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Yet not a single interview

Mahtab Alam
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Joined: Mar 28, 2012
Posts: 249

I passed my OCJP certification in March and i am applying for the Java Programmer/Developer since last 2 or 3 months.Yet i haven`t get any interview call .
I passed my certification with 93% and i`think i`m quite good at it.

I know passing OCJP doesn`t assure a job but i think it should give a chance of interview at least.

The other thing that is not very good is ,that most of the openings in Java demands the experience of 2-5 years.
Very few openings for Java Freashers .I cleared my b.tech(CS) just last month.

Any tips and suggesstions ...


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Jeanne Boyarsky
internet detective
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Joined: May 26, 2003
Posts: 30356
    
150

Try talking to your on campus recruiting department. They may have listings of companies willing to hire entry level candidates.

Also, try making your resume more impressive. A lot of people have a degree and internship or some sort of other experience. Have you done anything? Built a website for fun? Answered questions on an online forum? Try to find something that shows you can apply the skills you've learned.


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arulk pillai
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Alex Derek
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Joined: Apr 10, 2013
Posts: 32

Hello Mahtab,

i'm in a situation similar to yours. I think that creating something that you like and posting on the web could be a nice "add on" on your job search.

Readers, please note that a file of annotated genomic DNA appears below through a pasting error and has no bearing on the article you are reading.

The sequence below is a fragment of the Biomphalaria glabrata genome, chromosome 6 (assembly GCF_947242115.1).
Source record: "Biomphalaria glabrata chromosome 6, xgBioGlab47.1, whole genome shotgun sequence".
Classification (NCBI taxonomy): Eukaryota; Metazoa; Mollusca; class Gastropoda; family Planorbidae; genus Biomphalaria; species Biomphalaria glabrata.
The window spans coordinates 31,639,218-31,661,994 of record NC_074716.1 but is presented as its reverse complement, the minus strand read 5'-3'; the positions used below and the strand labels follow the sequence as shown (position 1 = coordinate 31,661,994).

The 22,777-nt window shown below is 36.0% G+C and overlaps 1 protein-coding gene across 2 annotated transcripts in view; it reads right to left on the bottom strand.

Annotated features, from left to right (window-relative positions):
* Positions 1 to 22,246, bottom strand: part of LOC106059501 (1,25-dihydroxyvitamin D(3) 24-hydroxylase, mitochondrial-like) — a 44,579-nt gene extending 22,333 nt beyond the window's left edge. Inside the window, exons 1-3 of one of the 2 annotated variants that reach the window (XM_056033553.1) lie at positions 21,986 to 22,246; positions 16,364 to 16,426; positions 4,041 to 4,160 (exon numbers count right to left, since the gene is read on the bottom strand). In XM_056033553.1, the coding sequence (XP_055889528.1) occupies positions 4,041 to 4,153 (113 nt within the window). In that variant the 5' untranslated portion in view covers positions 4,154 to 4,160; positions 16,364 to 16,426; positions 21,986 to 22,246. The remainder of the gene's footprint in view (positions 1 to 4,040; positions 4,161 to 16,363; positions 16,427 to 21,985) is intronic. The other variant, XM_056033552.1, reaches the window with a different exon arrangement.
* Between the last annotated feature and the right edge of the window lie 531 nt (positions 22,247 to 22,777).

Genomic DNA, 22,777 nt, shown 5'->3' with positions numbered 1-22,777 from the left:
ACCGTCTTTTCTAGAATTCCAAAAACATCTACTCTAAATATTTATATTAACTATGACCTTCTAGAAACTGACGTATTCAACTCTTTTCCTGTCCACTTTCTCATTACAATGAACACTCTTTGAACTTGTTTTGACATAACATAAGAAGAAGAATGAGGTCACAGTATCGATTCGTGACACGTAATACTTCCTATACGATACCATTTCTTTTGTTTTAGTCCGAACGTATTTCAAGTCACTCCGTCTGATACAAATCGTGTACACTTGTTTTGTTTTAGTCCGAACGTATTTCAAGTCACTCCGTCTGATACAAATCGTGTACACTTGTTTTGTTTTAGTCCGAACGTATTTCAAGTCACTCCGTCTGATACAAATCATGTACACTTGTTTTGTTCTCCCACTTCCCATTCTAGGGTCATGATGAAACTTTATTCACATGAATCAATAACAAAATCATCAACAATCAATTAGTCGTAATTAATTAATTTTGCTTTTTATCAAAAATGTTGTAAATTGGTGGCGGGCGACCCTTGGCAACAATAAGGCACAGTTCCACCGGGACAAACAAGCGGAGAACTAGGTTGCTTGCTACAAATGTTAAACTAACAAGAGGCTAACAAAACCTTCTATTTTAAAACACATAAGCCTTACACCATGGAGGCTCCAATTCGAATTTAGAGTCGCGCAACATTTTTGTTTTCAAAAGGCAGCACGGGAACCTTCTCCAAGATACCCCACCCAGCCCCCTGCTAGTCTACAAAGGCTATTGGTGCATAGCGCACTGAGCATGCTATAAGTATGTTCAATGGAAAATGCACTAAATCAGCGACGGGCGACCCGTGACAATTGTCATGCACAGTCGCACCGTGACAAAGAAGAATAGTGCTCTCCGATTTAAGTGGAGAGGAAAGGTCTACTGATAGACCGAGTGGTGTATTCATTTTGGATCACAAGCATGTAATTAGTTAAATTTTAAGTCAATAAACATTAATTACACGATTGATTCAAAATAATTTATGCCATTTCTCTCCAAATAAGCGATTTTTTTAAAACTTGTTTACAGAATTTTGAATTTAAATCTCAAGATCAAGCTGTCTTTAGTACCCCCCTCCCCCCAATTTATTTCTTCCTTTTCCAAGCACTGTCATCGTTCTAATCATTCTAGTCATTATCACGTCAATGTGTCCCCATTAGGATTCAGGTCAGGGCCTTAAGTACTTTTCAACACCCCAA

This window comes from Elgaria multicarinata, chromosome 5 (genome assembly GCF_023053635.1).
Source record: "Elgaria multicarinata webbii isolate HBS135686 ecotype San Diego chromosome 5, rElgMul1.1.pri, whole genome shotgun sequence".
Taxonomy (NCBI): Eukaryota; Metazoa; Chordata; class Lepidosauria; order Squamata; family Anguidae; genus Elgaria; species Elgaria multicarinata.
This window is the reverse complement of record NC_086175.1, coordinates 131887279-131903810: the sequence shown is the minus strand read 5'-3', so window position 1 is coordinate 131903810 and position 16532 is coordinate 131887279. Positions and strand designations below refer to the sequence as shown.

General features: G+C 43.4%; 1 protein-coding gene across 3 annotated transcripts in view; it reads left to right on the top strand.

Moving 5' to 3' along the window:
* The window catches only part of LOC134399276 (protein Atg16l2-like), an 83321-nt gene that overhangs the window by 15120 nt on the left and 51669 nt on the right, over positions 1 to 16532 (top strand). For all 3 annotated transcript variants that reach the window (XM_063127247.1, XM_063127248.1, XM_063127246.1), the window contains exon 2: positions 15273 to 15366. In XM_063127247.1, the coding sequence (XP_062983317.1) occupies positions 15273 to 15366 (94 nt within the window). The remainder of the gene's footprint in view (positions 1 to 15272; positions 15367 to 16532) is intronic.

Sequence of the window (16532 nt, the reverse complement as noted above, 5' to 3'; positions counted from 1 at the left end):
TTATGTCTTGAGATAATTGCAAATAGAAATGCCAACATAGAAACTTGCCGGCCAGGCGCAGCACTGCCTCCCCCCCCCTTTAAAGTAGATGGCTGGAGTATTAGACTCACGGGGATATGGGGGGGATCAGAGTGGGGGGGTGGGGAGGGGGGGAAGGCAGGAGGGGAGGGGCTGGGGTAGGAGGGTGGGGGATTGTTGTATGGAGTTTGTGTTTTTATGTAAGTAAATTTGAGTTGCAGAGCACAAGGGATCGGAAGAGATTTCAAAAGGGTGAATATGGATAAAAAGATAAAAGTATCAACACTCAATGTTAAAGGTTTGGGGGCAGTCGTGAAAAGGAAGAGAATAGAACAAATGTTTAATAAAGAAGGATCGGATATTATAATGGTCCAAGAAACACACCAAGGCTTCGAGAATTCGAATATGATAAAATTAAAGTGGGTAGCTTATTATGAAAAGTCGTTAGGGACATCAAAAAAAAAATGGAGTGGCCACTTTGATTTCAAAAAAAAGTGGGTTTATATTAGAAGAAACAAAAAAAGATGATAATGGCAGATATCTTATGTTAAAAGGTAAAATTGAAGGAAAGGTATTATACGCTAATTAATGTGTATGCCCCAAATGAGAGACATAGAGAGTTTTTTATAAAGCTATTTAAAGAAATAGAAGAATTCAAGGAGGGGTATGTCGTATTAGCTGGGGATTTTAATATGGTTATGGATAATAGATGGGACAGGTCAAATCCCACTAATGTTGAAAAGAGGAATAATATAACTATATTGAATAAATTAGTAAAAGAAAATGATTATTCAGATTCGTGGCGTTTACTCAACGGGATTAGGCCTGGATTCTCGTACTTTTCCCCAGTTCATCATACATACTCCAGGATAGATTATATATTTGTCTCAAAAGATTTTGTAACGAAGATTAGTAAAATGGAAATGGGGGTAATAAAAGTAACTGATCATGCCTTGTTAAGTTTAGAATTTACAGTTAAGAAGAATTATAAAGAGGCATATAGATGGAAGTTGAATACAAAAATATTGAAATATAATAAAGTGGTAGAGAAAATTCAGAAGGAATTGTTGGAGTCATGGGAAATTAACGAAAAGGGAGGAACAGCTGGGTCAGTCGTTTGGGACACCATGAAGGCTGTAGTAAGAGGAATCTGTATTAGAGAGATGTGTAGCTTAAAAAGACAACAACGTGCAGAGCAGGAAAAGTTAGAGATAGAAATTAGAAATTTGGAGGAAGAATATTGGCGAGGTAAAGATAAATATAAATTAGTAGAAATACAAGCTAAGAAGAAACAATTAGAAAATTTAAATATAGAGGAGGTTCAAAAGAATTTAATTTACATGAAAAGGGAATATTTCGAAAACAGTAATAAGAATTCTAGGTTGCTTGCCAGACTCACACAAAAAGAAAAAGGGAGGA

I'm still studying, so i don't feel exactly ready for a job, so my point is to get certified and say "hey i'm pretty good in java!". But while studying i'm trying to create some little applications (videogames, that i love), i'm going to post this on the web, so interviewers will have the possibility to see my abilities in practice (or so i hope).
However...

good luck! (we are all on the same boat) :-)


(...)
Burk Hufnagel
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Joined: Oct 01, 2001
Posts: 814
    
    3
Mahtab Alam wrote:The other thing that is not very good is ,that most of the openings in Java demands the experience of 2-5 years.
Very few openings for Java Freashers .I cleared my b.tech(CS) just last month.

Any tips and suggesstions ...

Mahtab,
As someone who's been on both sides of the hiring equation, I can tell you that making your resume readable is a key point. Don't assume the people reading it are technical - most Human Resource folks aren't, so spell out things like Oracle Java Certified Programmer.

Generally the reason a company requires experience is so they have some proof that you know what you're doing. One way to give them proof is by joining an open source project that's interesting to you and contributing to it. If you have bug fixes or enhancements posted then people can see the quality of your work -- which should mitigate their concerns and reduce the need for experience. If the project is for a developer tool or library that the company you're interviewing with actually uses then so much the better since you're already contributing to their benefit.

All that being said, one of the best ways I know to get hired is to meet the managers who are looking for developers, and a great way to do that is to attend and contribute to User Group meetings. If there's a nearby Java User Group, start attending and talk to the people there - not just about looking for a job, but cool things you're doing or have recently read about. Ask questions. Hiring managers love finding passionate developers because they know you're not just punching a clock to get paid. After they get to know you, you'll probably find some of them asking where you're working and if you'd consider changing companies. It's a good feeling when that happens.

Good luck with the search,
Burk


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subject: Yet not a single interview